New York Gov. Andrew Cuomo (D) during his CCP virus update on April 29 ordered Metropolitan Transportation Authority (MTA) workers to develop a cleaning plan to disinfect all subway trains every night after reports that the subway system has deteriorated.
Cuomo said that he had seen pictures of “things that are going on in the New York City subway system, where the cars were filthy, they were disgusting, homeless people were there with all their belongings,” and noted that crime levels had gone up in the subways, too, even though “ridership down 90 percent.”
The Governor said that allowing homeless people to stay on the subways in the middle of a global pandemic with no masks, and no protective equipment was “letting them endanger their own life and endanger the lives of others,” which he said was “not helping anyone.”
Cuomo said he had spoken to the MTA on Tuesday and that they have two days to deliver a full plan on how they will disinfect every train, every night.
“Any essential worker who shows up and gets on a train should know that that train was disinfected the night before. We want them to show up, we don’t want them to stay home, we owe it to them to be able to say, the train you ride, the bus you ride has been disinfected and is clean.”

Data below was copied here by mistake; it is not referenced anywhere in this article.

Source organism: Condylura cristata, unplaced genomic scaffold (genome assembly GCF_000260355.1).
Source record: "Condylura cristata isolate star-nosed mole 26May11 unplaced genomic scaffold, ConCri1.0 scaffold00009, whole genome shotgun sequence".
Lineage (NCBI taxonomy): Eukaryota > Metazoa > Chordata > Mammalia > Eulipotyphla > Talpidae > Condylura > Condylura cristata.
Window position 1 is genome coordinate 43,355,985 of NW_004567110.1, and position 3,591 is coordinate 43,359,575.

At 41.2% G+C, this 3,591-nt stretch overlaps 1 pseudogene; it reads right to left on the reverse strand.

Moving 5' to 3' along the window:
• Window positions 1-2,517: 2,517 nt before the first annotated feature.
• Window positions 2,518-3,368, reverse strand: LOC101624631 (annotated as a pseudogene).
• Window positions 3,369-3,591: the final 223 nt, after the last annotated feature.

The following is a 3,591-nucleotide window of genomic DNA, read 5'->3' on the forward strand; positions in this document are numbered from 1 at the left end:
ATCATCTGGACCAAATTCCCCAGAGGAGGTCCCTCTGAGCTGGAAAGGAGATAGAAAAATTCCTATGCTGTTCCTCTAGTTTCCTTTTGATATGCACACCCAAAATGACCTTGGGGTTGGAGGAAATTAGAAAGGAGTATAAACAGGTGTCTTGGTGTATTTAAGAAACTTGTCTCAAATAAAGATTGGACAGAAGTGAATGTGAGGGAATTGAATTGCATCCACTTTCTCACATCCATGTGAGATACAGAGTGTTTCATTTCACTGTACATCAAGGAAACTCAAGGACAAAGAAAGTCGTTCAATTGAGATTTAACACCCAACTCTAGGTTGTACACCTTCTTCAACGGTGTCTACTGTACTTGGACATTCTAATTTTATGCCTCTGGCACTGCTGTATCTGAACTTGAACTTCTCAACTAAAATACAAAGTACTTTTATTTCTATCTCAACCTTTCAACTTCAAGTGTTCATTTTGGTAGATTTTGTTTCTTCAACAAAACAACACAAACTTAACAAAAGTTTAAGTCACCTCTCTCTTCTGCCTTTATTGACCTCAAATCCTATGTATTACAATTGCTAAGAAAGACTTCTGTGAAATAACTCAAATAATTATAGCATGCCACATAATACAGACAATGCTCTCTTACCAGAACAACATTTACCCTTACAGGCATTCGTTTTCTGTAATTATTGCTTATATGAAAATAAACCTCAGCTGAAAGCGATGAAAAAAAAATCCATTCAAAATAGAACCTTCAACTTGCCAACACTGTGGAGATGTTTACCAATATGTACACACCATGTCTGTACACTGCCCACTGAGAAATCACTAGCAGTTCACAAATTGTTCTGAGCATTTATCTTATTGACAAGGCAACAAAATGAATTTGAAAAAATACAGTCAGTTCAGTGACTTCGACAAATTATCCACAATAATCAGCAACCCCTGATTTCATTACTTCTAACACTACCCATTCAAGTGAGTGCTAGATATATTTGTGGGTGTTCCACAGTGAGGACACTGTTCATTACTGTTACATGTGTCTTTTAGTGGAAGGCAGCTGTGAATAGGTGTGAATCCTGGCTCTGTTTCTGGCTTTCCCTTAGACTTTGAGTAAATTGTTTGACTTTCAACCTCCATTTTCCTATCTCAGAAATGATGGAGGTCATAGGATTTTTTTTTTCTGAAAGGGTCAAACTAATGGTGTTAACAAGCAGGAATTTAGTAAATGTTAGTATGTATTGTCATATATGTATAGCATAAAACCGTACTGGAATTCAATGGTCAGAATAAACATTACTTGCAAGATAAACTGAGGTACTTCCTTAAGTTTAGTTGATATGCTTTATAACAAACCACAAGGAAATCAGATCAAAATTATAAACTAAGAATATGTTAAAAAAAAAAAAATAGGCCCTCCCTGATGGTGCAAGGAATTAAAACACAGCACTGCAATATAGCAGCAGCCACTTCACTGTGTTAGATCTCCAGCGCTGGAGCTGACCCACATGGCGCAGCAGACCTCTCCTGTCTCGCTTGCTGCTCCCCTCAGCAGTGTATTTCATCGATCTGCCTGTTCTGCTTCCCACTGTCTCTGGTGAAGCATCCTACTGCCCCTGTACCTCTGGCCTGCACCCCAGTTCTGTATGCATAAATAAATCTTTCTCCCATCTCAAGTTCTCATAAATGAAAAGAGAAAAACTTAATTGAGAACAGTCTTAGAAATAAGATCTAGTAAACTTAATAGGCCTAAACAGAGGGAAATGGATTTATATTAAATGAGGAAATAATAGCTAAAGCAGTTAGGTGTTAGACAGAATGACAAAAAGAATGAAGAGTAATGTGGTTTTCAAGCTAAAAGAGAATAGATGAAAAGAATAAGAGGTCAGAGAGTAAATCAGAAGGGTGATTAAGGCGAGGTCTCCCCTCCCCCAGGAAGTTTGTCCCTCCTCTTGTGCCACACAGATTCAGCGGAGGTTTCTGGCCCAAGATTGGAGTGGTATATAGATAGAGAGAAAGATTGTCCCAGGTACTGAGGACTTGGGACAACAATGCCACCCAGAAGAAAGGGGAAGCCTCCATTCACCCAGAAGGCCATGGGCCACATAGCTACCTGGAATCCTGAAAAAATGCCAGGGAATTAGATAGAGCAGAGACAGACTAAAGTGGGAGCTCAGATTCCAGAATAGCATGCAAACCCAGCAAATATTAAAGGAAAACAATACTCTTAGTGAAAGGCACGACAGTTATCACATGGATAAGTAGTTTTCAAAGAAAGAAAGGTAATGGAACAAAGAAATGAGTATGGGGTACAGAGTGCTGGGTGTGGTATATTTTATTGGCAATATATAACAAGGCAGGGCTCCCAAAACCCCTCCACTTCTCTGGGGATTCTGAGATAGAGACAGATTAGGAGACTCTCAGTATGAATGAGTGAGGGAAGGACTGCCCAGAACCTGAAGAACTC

When asked if the state would provide funding to the MTA for the cleaning plan, Cuomo responded: “It’s realistic. It’s an essential. How realistic is it? What’s the alternative?”
Following Cuomo’s comments on Wednesday, the MTA filed emergency regulations to strengthen the code of conduct for the city’s subway system, which is applicable to all customers.
In a statement, the transportation authority announced that no person is permitted to remain in a station for more than an hour, and amid a public health emergency, no person can remain on a train or on the platform after an announcement that the train is being taken out of service. Finally, wheeled carts greater than 30 inches in length or width, including shopping and grocery carts, are banned.
MTA exec Sarah Feinberg said officials would submit a plan as Cuomo requested on Thursday, but noted that officials have limited resources available to tackle the problem.
“We are doing everything we can do to make sure our cars are clean and disinfected and sanitary and that we are addressing it as frequently as we possibly can,” she told reporters during an afternoon video conference.
“If I had an unlimited workforce and unlimited resources, I think we all agree that we’d be cleaning and disinfecting cars every couple of hours, but we are such a large city, such a large fleet, such a large system, that exercise like that are difficult if not impossible.”
Also on Wednesday, Cuomo announced that New York would begin offering free CCP virus antibody testing to more than 150,000 health care workers and first responders who are battling the pandemic on the front lines.
“We’re also beginning a new initiative, offering antibody tests to over 150,000 health care personnel and first responders. Antibody tests can tell someone if they’ve been exposed and recovered from COVID-19—that’s something that will give people more confidence in their work,” he wrote on Twitter.